"I sometimes wonder...if it was my fault."
This time, he was sure it wasn't his place to speak.
"If he hadn't abandoned me, I'm sure I would have wanted the child. It would have been the proof of our love, part of the romantic fantasy—which I'm sure tells you that I was in no way ready to be a mother. But in the aftermath of what actually happened, that dream wasn't there to cloud my head. I was terrified; I'd just gotten used to the idea that my infatuation only was that, and had started to think about my future again, and suddenly there was this. I was afraid of the future, I was selfish and resentful, I thought of the coming child as nothing but a curse."
"You didn't—?" He struggled with finding a way to say this delicately. As it turned out, he didn't need to. Victoria understood him well enough.
"Try to lose the baby?" She shook her head. "No, I didn't. Honestly, I'm not sure I would have even known where to begin. But more than once I prayed for it. I'd go to sleep begging God that when I woke up in the morning it would all be a bad dream. Of course that never happened."
She led them down another turn, one that led to one of the numerous bridges that crossed the Avalon. Though they were emerging from the narrow streets of the Thumb, the fog was still everywhere, a soft gray blanked that concealed the city's shadows. There might have been a dozen other people crossing the bridge or lurking in its nooks and crannies, but they were no more than faint ghosts in the midst.
"My parents had made arrangements for the baby. Once it was born, it was going to be adopted by a couple in exchange for a fee, all very quietly and discreetly. Only, when the day came, there was no need for that. The labor was difficult and the child was stillborn.. When they told me, I just seemed to fall apart. I mean...I know that God doesn't answer those kind of prayers but I couldn't help but feel guilty, as if my wishes had somehow brought it about."
She let out a deep sigh.
"I don't even know if it would have been a boy or a girl. When the midwife told me that the baby had been born dead, I fainted from the shock. My parents...they simply didn't care, so only the midwife ever knew."
Victoria let a long moment pass by before she turned her head to look at her escort directly.
"Do you think it's strange, Bartido? That I could be so comforted by a vision of an unborn child's spirit?"
"I don't think so. Powerful feelings call for endings, after all. You want to see things properly finished."
"For the first time, I can really stand here and say, 'it's over.' I was so happy to know that my baby was all right in the next world, it was as if a huge weight had lifted off me."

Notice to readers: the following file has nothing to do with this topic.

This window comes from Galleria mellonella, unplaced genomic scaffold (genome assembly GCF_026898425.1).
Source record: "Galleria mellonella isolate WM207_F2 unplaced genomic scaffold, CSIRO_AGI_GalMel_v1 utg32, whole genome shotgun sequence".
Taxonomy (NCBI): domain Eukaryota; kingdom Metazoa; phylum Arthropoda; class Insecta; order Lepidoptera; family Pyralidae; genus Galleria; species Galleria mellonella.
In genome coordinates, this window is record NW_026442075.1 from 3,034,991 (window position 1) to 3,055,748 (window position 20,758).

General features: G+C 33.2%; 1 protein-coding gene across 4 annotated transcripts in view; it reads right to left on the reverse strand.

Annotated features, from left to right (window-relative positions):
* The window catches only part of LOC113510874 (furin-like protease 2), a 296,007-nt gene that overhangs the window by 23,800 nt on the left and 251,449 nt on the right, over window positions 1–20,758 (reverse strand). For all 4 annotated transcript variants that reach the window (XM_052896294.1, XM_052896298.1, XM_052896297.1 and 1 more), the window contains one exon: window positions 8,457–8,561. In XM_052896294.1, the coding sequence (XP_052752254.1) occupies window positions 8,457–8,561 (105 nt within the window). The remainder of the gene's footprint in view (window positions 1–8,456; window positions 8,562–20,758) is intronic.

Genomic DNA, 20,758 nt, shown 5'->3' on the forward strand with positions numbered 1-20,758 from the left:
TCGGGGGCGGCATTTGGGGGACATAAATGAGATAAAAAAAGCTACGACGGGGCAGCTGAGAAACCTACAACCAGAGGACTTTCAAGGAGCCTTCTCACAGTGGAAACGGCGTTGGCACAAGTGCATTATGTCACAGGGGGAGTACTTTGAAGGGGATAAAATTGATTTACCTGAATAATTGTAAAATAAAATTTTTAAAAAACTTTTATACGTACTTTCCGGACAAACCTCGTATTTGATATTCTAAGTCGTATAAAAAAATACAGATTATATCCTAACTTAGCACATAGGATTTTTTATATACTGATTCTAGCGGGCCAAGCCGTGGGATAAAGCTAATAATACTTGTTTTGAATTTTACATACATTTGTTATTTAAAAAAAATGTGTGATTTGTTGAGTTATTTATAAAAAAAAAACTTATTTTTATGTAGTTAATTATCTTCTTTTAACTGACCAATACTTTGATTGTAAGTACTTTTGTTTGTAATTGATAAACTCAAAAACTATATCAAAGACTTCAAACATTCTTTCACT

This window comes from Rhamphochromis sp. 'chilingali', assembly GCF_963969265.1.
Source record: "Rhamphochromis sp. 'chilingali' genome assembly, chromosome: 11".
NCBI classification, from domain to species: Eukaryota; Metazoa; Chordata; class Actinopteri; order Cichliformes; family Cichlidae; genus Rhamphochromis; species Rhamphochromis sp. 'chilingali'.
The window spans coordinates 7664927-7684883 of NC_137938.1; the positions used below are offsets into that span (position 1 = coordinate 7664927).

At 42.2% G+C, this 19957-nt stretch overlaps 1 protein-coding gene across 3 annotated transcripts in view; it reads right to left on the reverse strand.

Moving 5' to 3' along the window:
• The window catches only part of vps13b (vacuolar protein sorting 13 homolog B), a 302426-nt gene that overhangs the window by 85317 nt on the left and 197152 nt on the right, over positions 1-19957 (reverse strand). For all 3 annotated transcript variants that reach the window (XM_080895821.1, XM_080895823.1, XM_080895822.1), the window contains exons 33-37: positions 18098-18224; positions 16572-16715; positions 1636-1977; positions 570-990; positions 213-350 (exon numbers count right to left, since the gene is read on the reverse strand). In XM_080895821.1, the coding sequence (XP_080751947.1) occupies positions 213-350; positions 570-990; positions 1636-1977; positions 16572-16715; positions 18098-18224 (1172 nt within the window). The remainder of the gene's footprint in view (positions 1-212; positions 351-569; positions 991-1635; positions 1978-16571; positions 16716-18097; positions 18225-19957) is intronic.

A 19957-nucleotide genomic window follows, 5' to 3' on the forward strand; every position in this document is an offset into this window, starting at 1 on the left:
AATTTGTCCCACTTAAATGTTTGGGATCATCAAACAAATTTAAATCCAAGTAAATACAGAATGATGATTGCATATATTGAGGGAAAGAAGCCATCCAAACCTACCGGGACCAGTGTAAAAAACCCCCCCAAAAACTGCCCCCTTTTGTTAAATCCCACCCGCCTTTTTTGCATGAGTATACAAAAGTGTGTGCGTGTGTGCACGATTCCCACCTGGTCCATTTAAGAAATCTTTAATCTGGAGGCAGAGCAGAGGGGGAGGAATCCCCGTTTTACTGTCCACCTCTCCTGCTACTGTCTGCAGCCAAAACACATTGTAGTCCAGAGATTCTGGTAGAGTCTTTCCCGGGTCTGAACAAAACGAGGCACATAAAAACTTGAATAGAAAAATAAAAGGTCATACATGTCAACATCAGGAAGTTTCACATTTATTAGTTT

"If you don't mind me pointing it out," Bartido said, "you don't seem as happy ever since we left the Proseccos' house."
On the river below them, they could just make out through the fog the prow light of a small boat as it emerged from beneath the bridge.
"Partly, I think it's just the aftershock of such a strong feeling. It has an effect, after all."
They walked on for a bit.
"You said 'partly,' though?"
"It was that young man, Tobias Guinness, and what happened to him. How odd, coem to think of it, that I called him 'young.' I mean, he must be nearly a decade older than I am, and yet he feels almost Will's age in my mind."
"He isn't the most mature fellow. Though these circumstances don't show him at his best, I'm sure," Bartido allowed.
"I guess so. Anyway, when the first ghost was called, it all seemed so pure and simple: we sent out our call and the spirit of my baby was drawn to me, to offer the comfort it could sense that I needed. But with the Guinnesses, there were arguments, violence...Tobias could have
. Then there was Master Dundee, making his pronouncements like he did."
"But he actually seemed to be supporting the Proseccos, even though Tobias called on him to expose them as frauds."
"I know. It's...okay, this is going to sound silly, but it's not what the answers are, but the fact that questions are being asked at all."
She smiled ruefully at him.
"I thought it sounded strange. It's a feeling like...once when I was visiting the Royal Gallery, I was enjoying a painting, a recently discovered lost masterpiece, when the man next to me stated talking about how the painting was a forgery. One of the museum staff overheard, and immediately leapt to counter the accusation. An argument started, and it quickly became obvious that the claim the painting was forged was just a rumor, one of those silly 'secret truth' stories lots of people like, chock full of nonsense. But it still ruined my enjoyment of the painting, because I couldn't help but think of the argument when I looked at it.
"The séance was a lot like that."
"I think I get it now."
"And it's worse, because we